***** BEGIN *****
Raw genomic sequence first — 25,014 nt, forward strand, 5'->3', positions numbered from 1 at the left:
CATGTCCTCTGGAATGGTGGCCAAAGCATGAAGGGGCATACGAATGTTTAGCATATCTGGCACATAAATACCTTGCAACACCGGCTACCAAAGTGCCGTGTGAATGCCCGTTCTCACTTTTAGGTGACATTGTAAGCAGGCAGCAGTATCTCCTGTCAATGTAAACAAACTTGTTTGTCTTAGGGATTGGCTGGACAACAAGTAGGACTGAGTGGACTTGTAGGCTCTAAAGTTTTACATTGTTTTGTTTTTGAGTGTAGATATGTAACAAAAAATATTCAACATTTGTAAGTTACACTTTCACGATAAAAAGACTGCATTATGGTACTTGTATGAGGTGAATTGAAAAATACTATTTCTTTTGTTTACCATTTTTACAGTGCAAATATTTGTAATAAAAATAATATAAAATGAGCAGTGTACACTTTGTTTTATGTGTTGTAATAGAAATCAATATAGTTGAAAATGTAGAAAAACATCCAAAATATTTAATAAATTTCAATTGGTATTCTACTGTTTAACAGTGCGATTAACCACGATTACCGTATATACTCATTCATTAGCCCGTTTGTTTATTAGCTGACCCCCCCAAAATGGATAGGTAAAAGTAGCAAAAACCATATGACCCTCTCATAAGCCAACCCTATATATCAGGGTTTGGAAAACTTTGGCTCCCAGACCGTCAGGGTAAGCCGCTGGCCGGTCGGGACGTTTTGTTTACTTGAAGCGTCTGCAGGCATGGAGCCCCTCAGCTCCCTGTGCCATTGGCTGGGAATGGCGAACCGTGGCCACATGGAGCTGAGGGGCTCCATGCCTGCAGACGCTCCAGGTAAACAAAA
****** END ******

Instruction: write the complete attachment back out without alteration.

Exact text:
Raw genomic sequence first — 25,014 nt, forward strand, 5'->3', positions numbered from 1 at the left:
CATGTCCTCTGGAATGGTGGCCAAAGCATGAAGGGGCATACGAATGTTTAGCATATCTGGCACATAAATACCTTGCAACACCGGCTACCAAAGTGCCGTGTGAATGCCCGTTCTCACTTTTAGGTGACATTGTAAGCAGGCAGCAGTATCTCCTGTCAATGTAAACAAACTTGTTTGTCTTAGGGATTGGCTGGACAACAAGTAGGACTGAGTGGACTTGTAGGCTCTAAAGTTTTACATTGTTTTGTTTTTGAGTGTAGATATGTAACAAAAAATATTCAACATTTGTAAGTTACACTTTCACGATAAAAAGACTGCATTATGGTACTTGTATGAGGTGAATTGAAAAATACTATTTCTTTTGTTTACCATTTTTACAGTGCAAATATTTGTAATAAAAATAATATAAAATGAGCAGTGTACACTTTGTTTTATGTGTTGTAATAGAAATCAATATAGTTGAAAATGTAGAAAAACATCCAAAATATTTAATAAATTTCAATTGGTATTCTACTGTTTAACAGTGCGATTAACCACGATTACCGTATATACTCATTCATTAGCCCGTTTGTTTATTAGCTGACCCCCCCAAAATGGATAGGTAAAAGTAGCAAAAACCATATGACCCTCTCATAAGCCAACCCTATATATCAGGGTTTGGAAAACTTTGGCTCCCAGACCGTCAGGGTAAGCCGCTGGCCGGTCGGGACGTTTTGTTTACTTGAAGCGTCTGCAGGCATGGAGCCCCTCAGCTCCCTGTGCCATTGGCTGGGAATGGCGAACCGTGGCCACATGGAGCTGAGGGGCTCCATGCCTGCAGACGCTCCAGGTAAACAAAA